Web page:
My Trip to Poland for the Eco-Schools National Operators Meeting

Eco-Schools National Operators gathered with Green Flag in Krakow (Liz Soper)

After three flights and 24 hours of traveling, I finally touched down in Krakow, Poland, three weeks ago and was met by our wonderful friends from the Environmental Partnership Foundation, which run Ekoszkola (Eco-Schools) here.

I was in Poland for the 2011 Eco-Schools National Operators meeting, where National Operators from over 53 countries come together to network and work together to set program guidelines and develop strategy.

I quickly learned that the Polish language is a difficult one.  Just the description of it–“a lechitic subgroup of west Slavic languages with several different dialects,”–was hard for me to understand.  My favorite saying became “Czy mowisz po agielsku?” or, ‘do you speak English?’  Luckily, most Polish citizens I met did.

One of the highlights of these meetings is the opportunity to visit Eco-Schools in host countries. In this case, I chose to visit a high school site–“Gymnasium #2” in Myslenice.  An Eco-Schools Green Flag waved proudly outside the main building, and we were warmly welcomed by the headmaster and a group of students, who promptly took us for a tour of the highlights of their school and the sustainability work they had accomplished.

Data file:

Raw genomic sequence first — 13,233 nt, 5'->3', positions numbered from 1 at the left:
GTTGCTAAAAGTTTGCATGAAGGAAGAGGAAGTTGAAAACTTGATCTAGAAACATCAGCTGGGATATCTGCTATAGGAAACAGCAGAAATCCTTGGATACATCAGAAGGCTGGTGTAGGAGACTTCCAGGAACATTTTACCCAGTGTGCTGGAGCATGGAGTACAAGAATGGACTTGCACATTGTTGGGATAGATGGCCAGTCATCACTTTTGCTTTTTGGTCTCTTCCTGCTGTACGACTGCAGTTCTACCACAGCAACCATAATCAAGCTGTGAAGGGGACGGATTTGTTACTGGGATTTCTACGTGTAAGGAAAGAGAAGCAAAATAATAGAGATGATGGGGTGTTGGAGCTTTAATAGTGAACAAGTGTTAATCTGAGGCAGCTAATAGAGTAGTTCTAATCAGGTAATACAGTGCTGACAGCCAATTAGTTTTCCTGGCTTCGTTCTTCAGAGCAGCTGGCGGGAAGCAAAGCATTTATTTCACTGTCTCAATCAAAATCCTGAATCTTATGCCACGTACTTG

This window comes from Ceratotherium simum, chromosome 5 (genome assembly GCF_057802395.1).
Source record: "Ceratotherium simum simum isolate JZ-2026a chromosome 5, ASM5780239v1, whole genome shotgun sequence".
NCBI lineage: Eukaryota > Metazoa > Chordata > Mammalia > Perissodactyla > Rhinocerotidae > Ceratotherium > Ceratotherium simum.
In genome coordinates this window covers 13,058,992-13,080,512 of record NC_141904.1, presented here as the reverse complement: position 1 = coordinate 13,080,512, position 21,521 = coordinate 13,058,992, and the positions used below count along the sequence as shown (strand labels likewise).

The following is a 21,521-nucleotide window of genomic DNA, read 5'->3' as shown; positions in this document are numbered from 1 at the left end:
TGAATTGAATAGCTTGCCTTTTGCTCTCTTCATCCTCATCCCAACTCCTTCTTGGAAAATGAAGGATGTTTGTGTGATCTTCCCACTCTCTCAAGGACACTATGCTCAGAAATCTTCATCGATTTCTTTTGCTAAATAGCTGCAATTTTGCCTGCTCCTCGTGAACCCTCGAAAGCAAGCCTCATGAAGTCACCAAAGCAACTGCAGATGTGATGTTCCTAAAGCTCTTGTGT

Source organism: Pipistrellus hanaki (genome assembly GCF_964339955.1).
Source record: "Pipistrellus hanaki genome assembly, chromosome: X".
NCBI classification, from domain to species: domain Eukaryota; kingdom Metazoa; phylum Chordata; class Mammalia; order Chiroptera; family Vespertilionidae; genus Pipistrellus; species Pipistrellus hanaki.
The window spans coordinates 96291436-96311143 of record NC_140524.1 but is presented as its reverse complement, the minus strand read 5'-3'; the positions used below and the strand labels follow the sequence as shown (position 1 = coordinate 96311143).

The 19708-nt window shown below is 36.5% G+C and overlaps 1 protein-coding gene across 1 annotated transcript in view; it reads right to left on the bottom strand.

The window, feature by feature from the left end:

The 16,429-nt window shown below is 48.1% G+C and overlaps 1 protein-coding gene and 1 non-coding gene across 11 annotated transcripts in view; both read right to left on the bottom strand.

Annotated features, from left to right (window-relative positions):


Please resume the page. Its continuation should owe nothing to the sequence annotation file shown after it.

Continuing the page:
We moved through several classrooms, including the ecology room, where we saw many of the energy- related programs that the students had been working on (including a cool handmade diagram that allowed you to plug in activities and determine their carbon impact). The school also has a strong recycling program and great signage to explain how it works.

In addition to the tour, we were treated to a traditional Polish meal in the school cafeteria, courtesy of the students’ families. Here we had soups including borscht, pierogies, meats and cheeses. It was quite the feast!

Eco-Schools Green Flag waves outside 'Gymnasium #2' in Myslenice (Liz Soper)

Over the course of the next three days we welcomed new countries to our network; learned about new program

opportunities; explored new communication strategies that will allow Eco-Schools around the world to exchange ideas; and talked about standardization of criteria for the Green Flag award and possible energy assessment options for schools.

For me, the ability to spend time discussing our own programs and learn what others are doing in other countries is always the highlight of these meetings.  And of course, the evening events, which included a

nighttime tour of Krakow, a visit to the Salt Mine outside of Krakow (where we ate dinner 1900 meters underground) and a fabulous dinner at a traditional Polish Lodge with a band and young dancers, were a great bonus.

By the end of my time in Krakow, I was inspired and excited to return home to the U.S. and share what I had learned with my colleagues to enhance the Eco-Schools USA program.

As my Polish friends often said “Na zdrowie!” or, “Cheers!”

To learn more about the international Eco-Schools program, click here.

To learn about the Eco-Schools USA program, visit our website.